вторник, 27 января 2009 г.

27 of January-The date of lifting of Leningrad blockade

This was undoubtedly the most tragic period in the history of the city, a period full of suffering and heroism. For everyone who lives in St. Petersburg the Blokada (the Siege) of Leningrad is an important part of the city's heritage and a painful memory for the population's older generations.

Less than two and a half months after the Soviet Union was attacked by Nazi Germany, German troops were already approaching Leningrad. The Red Army was outflanked and on September 8 1941 the Germans had fully encircled Leningrad and the siege began. The siege lasted for a total of 900 days, from September 8 1941 until January 27 1944. The city's almost 3 million civilians (including about 400,000 children) refused to surrender and endured rapidly increasing hardships in the encircled city. Food and fuel stocks were limited to a mere 1-2 month supply, public transport was not operational and by the winter of 1941-42 there was no heating, no water supply, almost no electricity and very little food. In January 1942 in the depths of an unusually cold winter, the city's food rations reached an all time low of only 125 grams (about 1/4 of a pound) of bread per person per day. In just two months, January and February of 1942, 200,000 people died in Leningrad of cold and starvation. Despite these tragic losses and the inhuman conditions the city's war industries still continued to work and the city did not surrender.

Several hundred thousand people were evacuated from the city across Lake Ladoga via the famous "Road of Life" ("Doroga Zhizni") - the only route that connected the besieged city with the mainland. During the warm season people were ferried to the mainland, and in winter - carried by trucks that drove across the frozen lake under constant enemy bombardment.

Meanwhile, the city lived on. The treasures of the Hermitage and the suburban palaces of Petrodvorets and Pushkin were hidden in the basements of the Hermitage and St Isaac's Cathedral. Many of the city's students continued their studies and even passed their finals exams. Dmitry Shostakovich wrote his Seventh "Leningrad" Symphony and it was performed in the besieged city.

In January 1943 the Siege was broken and a year later, on January 27 1944 it was fully lifted. At least 641,000 people had died in Leningrad during the Siege (some estimates put this figure closer to 800,000). Most of them were buried in mass graves in different cemeteries, with the majority in the Piskariovskoye Memorial Cemetery, resting place to over 500,000 people and a timeless reminder of the heroic deeds of the city.


The documentary film by Sergei Loznitsa.Wartime actuality shots.Life in Leningrad during the siege.No subs needed.

3 комментария:

Chernevog комментирует...

Many people in the United States were not made aware of this history for more than a quarter of a century after it occured, when Harrison Salisbury published "The 900 Days", and even this book tends to be a bit propagandistic in its tone. It is still considered the definitive work on the topic in the western world, but many in the United States are still unaware that it even occured.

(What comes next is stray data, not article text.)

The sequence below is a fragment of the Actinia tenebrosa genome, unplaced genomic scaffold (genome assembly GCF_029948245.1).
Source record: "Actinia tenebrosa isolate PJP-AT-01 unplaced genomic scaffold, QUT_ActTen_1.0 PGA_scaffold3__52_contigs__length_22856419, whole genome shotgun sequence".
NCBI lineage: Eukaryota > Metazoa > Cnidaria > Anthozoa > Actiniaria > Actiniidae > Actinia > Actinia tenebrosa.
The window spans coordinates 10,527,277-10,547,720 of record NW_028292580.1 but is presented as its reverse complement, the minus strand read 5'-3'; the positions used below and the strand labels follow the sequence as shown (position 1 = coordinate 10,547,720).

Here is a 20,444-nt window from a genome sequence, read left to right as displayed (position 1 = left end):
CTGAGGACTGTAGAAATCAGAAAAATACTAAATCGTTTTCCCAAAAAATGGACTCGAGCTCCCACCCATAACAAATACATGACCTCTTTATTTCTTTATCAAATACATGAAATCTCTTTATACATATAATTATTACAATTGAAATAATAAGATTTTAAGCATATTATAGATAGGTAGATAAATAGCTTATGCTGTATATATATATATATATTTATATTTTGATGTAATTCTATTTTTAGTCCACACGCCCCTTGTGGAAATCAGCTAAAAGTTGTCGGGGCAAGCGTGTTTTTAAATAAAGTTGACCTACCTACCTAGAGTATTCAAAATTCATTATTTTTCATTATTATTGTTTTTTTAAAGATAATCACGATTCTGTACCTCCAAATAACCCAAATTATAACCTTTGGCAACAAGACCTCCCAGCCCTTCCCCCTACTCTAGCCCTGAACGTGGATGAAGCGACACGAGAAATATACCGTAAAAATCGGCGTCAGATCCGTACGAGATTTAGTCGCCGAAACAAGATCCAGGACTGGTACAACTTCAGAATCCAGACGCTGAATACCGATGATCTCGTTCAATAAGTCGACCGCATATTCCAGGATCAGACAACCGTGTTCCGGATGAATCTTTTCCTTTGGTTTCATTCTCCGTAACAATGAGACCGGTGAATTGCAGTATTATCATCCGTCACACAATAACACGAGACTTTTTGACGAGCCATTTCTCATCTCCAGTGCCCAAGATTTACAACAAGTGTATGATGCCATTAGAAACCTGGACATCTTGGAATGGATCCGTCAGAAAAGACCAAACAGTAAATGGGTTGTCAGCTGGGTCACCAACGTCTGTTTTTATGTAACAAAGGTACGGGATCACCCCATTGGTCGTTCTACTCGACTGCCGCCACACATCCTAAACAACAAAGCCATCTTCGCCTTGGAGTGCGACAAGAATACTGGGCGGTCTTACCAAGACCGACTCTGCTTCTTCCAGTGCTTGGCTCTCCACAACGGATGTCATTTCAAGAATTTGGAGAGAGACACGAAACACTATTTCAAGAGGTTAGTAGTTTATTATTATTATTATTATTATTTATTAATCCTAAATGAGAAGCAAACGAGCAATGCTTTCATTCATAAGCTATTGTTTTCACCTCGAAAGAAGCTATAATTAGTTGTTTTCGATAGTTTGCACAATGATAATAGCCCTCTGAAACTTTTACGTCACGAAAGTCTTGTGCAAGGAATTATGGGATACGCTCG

I remember reading this book when I was very young, and what shocked me more than anything, was why I had never heard of it before then. We were all taught about this war in schools, but this,which is easily one of the most tragic events in the war, was something never taught to us. I think perhaps one line about a 900 day siege at Leningrad might have been in one high school text book I had, but nothing more.

lastochka комментирует...

I have a feelling from my childhood if this war was finished only yesterday.My mom told me about it (she was only 3 years old then and her family lived in Dmitrov not far from Moscow). My father was a teenager by this time he left for partisan unit in western Bellorussia (his motherland). My mother's cousin elder children were killed during the bombing in Leningrad. I met westerneres who even didn't hear about the Stalingrad battle...It's very sad for all of us.
It's the only reason why I'm here.

Chernevog комментирует...

I know. One thing that drew me into becoming a history student was that when I was young, they might mention a little bit about other cultures and nations, but only inasmuch as when they happened to have some interaction with Western Europe.

So we would be told a little about the Viking invasion of Europe, and then it seemed that Scandanavia no longer existed until they taught us a few minutes about the Hanseatic league.

Then they would teach us that there was a man called Peter the Great, who came to learn things in Western Europe, and then Russia vanishes for a few hundred years in our lessons.

I was forever asking my teachers, but what happened to them "after" that, and I would not get very satisfactory answers, so I ended up having to go to the library and find books appropriate for my age, and read about those histories myself.

In the U.S. the way the history of World War II was taught, it seemed like the U.S. fought it single handledly, but when I later read books about "The Great Patriotic War" I learned how much the Russians suffered at the hands of the Nazi regime,how many brave soldiers and brave citizens died or were displaced, and how great a part they played in the winning of that war.

But even today, not many here know about this role.

I have met veterans of that war who did happen to meet Russian soldiers in Germany at the end of the war. They said that the Russian soldiers were very good soldiers.